Marie Doutaz, MA
THEORETICAL AND HISTORICAL PERSPECTIVES:
CONCEPT OF THE CHILD
Sept 19, 2017
Overview of the concept of the child
Traditions and Religion
History and Disciplining youths: the phenomenon of youth and the origins of youth
Property, Persons and Rights
Cultures of child-saving as moral projects
As Procacci (1991:51) details:
We have rediscovered in the insane, the beggars, the paupers, the criminals, the women and children, the heretics...the multiplicity of social islands to be dealt with on a local level, of modes of behaviour to be combatted, encouraged or promoted
1. The Child as a Problematic Concept
A central and recurring theme in the studies is the problematic nature of being a young person and the even more problematic nature of becoming adult.
Much of the literature about youth has inherited assumptions from identity formation
The focus on youth is not on the inherent characteristics of young people themselves, but on the construction of youth through “social” processes.
As a relational concept, youth refers to the social processes whereby age is “socially constructed, institutionalised and controlled in historically and culturally” specific ways.
The meaning and the experience of age, and of the process of ageing, is subject to historical and cultural processes
Definitions of childhood throughout history have been influenced by social institutions as well.
Significant role of institutions and of changing economic and political circumstances and their impact on youth.
2. Views of Childhood in the Middle Ages
a) Tradition and Religion
Humans were viewed as innately evil, soiled by original sin, children were also considered moral agents, and therefore in need of shaping
The father's authority as patria potestas, the sovereign of the household, was clear and unchallenged.
Children were not humans --property
With industrialization children were further exploited as an economic asset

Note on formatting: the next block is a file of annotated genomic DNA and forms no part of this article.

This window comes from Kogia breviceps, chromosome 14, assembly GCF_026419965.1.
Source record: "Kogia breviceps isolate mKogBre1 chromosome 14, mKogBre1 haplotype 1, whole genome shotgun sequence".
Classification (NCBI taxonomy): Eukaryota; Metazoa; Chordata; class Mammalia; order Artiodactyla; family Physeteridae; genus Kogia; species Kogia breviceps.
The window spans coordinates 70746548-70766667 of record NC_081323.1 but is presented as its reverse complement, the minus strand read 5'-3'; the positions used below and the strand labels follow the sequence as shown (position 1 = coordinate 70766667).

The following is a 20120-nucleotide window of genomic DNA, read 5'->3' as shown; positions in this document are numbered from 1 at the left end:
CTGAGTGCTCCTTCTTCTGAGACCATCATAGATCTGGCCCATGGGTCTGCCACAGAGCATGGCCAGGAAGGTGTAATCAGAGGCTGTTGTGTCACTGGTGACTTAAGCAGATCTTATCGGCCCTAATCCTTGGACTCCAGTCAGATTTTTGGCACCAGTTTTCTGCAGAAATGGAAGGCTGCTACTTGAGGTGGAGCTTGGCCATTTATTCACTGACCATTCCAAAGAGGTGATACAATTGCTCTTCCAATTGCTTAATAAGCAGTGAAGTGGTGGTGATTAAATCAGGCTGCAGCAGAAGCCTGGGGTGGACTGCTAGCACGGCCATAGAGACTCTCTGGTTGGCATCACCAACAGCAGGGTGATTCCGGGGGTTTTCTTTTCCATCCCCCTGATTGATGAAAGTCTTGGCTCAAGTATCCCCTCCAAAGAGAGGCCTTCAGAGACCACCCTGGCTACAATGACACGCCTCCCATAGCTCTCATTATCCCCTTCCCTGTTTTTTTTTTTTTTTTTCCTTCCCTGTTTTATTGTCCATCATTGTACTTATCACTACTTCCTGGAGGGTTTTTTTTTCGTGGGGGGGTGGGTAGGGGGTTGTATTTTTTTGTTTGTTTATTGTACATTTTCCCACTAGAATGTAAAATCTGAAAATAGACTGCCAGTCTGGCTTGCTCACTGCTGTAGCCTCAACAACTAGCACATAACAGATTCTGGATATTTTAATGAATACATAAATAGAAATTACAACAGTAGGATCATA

Child labor https://www.pinterest.com/pepieandi/child-labor/
Child Labor in PakistanMore
Pinned from flickr.com
Miners: View of the Ewen Breaker of the Pennsylvania Coal Co. The dust was so dense at times as to obscure the view. This dust penetrated the utmost recesses of the boys' lungs. A kind of slave-driver sometimes stands over the boys, prodding or kicking them into obedience. South Pittston, Pennsylvania.
A history of residential schools in Canada
Law and the Child
-Patria potestas (the power of the father);
-Parens patriae (the state as parent);
-the best interests of the child;
-the child as a person before the law
Views of Childhood (Youth)
i. CHILDREN AS PROPERTY/ CHATTEL
ii. children as persons
CHILDREN AS PERSONS IN NEED OF PROTECTION
iii. CHILDREN AS RIGHTS
3. Context of Youth
The relationship between adults and young people can be described as a senior junior relationship with deep historical roots.
Power in society, as well as in the family, has been awarded according to age.
Seniority decides the status of individuals.
THE IDEOLOGY OF SOCIALIZATION: DISCIPLINE
homogenization or standardization of youth
disciplinisation (Foucault, 1974), civilizing (Elias, 1939) colonialisation (Habermas, 1981).
The process aimed to internalize new structures of authority, norms and practices with the young
HISTORY OF LAWS
Moreover, juvenile laws were historically designed to intervene and redirect youths in trouble within a framework of “child saving” or child protectionism.